Thoughts on politics and life from a liberal perspective

Monday, 6 August 2012

Now perhaps the Tories will consult their members before writing their manifestos

One aspect of today's final confirmation that Lords reform is being dropped for this parliament that has not generated much comment is that just such a policy was part of the Conservative manifesto in 2010.

Given this, it is surely quite strange that nearly 100 of the party's MPs were willing to vote against it? It seems clear also that if things had progressed further, more Tories would have lined up against the measure. And when you include ministers who were likely supporting the measures under sufferance it wouldn't at all surprise me if less than half of the Parliamentary Conservative Party in the Commons actually supported this bill.

How has this come about? Surely a manifesto should reflect the view of the members of the party it purports to represent?

In the case of the Conservatives though they have always been a fairly top-down party. The manifesto was written by senior people within the shadow cabinet and their advisers and then essentially presented as a fait accompli. If their MPs and PPCs didn't like parts of it, essentially it is tough luck. They could of course have refused to stand as a Conservative candidate if they felt strongly enough but given the FPTP system that is never very likely to happen as an "Independent Conservative" candidate would just split the vote and probably let one of their opponents in. Far better from the perspective of an aspiring Tory parliamentarian to stand anyway but then oppose once in the Commons from a position of representing the "real Tory" view within the country. The problem is it leaves everyone else wondering where on earth we stand with respect to future manifesto commitments.

I hope that this episode makes the Conservative leadership think again about how their policy-making is formulated. It's all very well being clever-clever, trying to "triangulate" and appear to be "progressive". But if your MPs are not willing to vote for the measures then it just becomes an exercise in obfuscation and ultimately futility. Far better for everyone all round, including the voters to ensure that any future manifesto contains measures that are likely to achieve support within the body of MPs from their party that form the voting bloc within parliament?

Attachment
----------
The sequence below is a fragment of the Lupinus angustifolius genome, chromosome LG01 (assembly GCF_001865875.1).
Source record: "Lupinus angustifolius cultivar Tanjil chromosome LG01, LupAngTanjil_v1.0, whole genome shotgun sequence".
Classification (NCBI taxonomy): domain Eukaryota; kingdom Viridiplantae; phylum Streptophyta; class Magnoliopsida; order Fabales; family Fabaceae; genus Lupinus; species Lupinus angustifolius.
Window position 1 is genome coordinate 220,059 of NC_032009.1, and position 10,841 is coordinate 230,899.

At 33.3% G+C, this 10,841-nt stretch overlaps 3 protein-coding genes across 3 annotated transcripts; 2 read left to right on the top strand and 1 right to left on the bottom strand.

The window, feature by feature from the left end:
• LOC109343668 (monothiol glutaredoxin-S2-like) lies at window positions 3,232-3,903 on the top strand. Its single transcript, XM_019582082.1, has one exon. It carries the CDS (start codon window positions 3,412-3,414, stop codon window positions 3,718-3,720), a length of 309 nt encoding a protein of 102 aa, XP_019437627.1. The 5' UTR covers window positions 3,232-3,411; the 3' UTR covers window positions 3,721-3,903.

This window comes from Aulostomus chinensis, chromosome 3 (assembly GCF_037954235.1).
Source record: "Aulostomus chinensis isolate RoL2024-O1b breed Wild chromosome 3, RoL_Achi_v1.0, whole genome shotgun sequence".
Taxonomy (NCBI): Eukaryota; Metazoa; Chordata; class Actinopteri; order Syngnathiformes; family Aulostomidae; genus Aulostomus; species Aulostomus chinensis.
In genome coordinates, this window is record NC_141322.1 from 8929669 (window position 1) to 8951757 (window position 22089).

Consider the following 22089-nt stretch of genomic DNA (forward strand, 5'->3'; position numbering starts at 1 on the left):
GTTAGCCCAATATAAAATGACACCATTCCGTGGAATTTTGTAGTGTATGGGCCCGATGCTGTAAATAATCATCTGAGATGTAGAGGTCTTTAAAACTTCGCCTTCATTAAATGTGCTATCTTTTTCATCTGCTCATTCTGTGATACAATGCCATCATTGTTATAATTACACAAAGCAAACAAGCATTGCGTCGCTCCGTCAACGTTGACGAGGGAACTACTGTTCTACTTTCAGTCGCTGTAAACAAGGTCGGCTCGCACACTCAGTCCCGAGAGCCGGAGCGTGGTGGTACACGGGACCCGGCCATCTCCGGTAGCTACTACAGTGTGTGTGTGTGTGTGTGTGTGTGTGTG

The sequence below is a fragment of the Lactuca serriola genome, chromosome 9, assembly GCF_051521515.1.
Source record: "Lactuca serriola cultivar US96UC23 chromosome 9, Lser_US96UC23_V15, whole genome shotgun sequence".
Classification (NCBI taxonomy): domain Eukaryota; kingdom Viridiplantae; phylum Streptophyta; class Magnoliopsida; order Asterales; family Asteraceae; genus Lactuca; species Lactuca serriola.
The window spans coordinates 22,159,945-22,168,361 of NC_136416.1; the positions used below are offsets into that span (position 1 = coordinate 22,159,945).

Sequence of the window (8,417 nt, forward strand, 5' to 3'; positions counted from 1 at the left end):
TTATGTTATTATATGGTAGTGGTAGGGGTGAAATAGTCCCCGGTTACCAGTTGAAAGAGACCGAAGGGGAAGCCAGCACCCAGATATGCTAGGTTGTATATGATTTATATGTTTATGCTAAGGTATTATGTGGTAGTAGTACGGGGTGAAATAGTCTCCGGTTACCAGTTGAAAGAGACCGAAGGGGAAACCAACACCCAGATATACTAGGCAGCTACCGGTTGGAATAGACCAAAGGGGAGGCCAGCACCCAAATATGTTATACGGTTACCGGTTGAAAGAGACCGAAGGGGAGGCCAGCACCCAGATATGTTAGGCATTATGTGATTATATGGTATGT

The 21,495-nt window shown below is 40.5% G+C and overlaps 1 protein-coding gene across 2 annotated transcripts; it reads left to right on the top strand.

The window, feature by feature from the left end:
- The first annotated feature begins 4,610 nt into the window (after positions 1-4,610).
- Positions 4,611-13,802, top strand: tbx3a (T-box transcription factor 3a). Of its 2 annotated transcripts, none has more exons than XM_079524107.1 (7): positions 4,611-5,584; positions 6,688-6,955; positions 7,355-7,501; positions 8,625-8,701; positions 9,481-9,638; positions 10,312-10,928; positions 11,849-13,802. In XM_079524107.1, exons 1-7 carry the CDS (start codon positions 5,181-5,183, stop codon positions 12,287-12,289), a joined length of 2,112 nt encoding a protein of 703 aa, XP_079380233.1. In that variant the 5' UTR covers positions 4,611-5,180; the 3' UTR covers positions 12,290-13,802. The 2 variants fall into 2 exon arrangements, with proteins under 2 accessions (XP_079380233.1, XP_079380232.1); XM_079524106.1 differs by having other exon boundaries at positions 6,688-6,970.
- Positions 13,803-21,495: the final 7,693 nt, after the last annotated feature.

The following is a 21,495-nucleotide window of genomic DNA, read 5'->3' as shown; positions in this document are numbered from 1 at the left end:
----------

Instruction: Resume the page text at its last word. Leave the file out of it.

Then we will all know what we are likely to be getting, rather than commitments that are then viscerally opposed by the very people who stood for election on the platform formed by them.

1 comment:

WeTheCommunists said...

Let's be honest. It's not the Tories, but the Lib Dems who need to consult their members before getting in to alliance with conservatives. Nick Clegg cried foul during AV referendum. Has he still not learnt the lesson? Have no doubt - Tories are in Government to help their rich pals. They are not here for Lords reforms.
Why is Lib Dems supporting conservatives? Do the honest and respectable thing - get out of the government and try to be a constructive opposition. That will be much much better for this country, rather than supporting this atrocious Government.